Popular snack ‘slashes risk of heart attack, stroke and lowers blood pressure’


SCOFFING bananas boosts heart health, medics claim.

Cardiovascular events include potentially killer episodes such as heart attacks and strokes.

Scientists claim foods high in potassium such as avocado, salmon and bananas help lower blood pressure and cancel out the impact of consuming too much salt.

They also found women saw greater health benefits as a result than men.

Lead researcher Professor Liffert Vogt of Amsterdam University Medical Centers, the Netherlands, said: “The results suggest that potassium helps preserve heart health, but that women benefit more than men.

“It is well known that high salt consumption is associated with elevated blood pressure and a raised risk of heart attacks and strokes.

“Health advice has focused on limiting salt intake but this is difficult to achieve when our diets include processed foods.

“Potassium helps the body excrete more sodium in the urine. In our study, dietary potassium was linked with the greatest health gains in women.”

The study, involving almost 25,000 older Brits, is published in the European Heart Journal.

Researchers quizzed them about their diet, measured their blood pressure, and took pee samples to see how much potassium they consumed.

Participants were then followed for the next 20 years.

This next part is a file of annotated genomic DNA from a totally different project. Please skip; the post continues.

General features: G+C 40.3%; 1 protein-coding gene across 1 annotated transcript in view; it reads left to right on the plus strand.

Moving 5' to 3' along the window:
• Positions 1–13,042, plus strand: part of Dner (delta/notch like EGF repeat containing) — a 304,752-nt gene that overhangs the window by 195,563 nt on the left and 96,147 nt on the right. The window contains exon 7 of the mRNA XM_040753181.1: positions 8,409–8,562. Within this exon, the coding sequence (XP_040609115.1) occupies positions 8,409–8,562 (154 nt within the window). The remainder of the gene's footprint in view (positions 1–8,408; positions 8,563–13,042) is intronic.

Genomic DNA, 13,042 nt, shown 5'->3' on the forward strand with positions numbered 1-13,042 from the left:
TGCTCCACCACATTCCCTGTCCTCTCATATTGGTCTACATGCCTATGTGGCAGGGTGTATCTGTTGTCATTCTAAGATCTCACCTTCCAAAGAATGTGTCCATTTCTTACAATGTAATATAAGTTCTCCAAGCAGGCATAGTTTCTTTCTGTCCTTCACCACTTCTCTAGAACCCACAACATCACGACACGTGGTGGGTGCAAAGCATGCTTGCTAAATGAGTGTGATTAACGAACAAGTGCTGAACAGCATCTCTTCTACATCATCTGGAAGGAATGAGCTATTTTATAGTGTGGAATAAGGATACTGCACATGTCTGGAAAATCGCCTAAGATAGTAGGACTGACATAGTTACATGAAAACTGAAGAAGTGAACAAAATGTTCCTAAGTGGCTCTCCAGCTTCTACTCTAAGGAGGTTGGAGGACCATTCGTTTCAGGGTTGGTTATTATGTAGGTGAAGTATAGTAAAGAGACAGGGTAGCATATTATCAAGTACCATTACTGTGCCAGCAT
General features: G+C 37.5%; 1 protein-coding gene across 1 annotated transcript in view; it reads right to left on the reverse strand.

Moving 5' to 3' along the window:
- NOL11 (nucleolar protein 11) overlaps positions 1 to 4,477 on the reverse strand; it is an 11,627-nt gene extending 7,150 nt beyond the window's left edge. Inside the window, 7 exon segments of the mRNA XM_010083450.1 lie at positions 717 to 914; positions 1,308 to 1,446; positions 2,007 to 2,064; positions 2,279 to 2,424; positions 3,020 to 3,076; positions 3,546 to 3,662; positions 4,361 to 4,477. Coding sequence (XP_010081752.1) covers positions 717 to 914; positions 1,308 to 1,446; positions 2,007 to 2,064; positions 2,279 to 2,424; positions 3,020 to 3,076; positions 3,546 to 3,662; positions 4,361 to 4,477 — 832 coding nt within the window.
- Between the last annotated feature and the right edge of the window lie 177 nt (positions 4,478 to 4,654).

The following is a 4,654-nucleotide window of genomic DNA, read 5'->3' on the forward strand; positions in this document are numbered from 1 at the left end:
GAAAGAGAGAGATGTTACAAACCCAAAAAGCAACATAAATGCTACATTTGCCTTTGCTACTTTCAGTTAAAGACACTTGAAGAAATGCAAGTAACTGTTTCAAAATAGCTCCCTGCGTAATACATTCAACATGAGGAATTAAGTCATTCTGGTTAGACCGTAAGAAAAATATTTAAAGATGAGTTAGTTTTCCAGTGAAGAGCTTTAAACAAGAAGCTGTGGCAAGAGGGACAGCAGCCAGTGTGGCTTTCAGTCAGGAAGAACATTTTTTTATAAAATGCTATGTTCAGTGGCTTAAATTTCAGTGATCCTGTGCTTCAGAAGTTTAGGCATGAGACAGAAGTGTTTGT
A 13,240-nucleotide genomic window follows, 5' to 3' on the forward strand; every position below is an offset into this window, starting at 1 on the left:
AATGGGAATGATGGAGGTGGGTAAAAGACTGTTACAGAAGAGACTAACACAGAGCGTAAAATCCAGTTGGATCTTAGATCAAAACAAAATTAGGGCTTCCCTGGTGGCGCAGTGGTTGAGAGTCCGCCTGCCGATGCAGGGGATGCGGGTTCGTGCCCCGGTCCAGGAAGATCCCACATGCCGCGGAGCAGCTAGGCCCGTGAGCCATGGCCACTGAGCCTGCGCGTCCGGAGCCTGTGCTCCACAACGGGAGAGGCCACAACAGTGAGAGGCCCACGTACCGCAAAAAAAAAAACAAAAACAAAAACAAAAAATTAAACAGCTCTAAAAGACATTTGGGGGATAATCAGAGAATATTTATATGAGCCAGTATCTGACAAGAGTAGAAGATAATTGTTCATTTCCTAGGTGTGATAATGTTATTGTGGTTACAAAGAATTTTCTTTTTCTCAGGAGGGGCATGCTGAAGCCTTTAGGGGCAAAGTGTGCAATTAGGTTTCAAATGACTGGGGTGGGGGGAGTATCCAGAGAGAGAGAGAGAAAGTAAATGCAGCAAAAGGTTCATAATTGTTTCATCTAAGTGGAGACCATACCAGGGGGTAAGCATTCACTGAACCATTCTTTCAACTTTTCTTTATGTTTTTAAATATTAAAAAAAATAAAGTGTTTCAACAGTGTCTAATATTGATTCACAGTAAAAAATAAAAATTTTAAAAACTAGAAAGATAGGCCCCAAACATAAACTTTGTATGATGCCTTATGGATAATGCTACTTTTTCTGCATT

Women who had the highest potassium intake were 11 per cent less likely to have heart trouble than those who ate the least.

And men saw a nine per cent drop. Overall, the risk for all adults fell by around 13 per cent if they chowed on plenty of potassium-rich foods.

Prof Vogt added: “The relationship between potassium and cardiovascular events was the same regardless of salt intake, suggesting that potassium has other ways of protecting the heart on top of increasing sodium excretion.”

The NHS warns eating too much salt contributes to high blood pressure which can lead to heart disease and stroke.

The World Health Organization recommends a maximum of 5g of per day.

And in the UK, health officials suggest adults have no more than 6g of salt daily.

Tracy Parker, Senior Dietitian at the British Heart Foundation (BHF), said: “This research supports current advice that cutting down our intake of salt and eating more foods containing potassium can be the recipe for a healthier heart.

“An easy way to boost your potassium intake is by eating five portions of fruit and vegetables a day.

“Other foods like pulses, fish, nuts, seeds and milk are also high in potassium and low in salt, so can help benefit your heart.”

Professor Vogt concluded: “Our findings indicate that a heart healthy diet goes beyond limiting salt to boosting potassium content.

“Food companies can help by swapping standard sodium-based salt for a potassium salt alternative in processed foods.”

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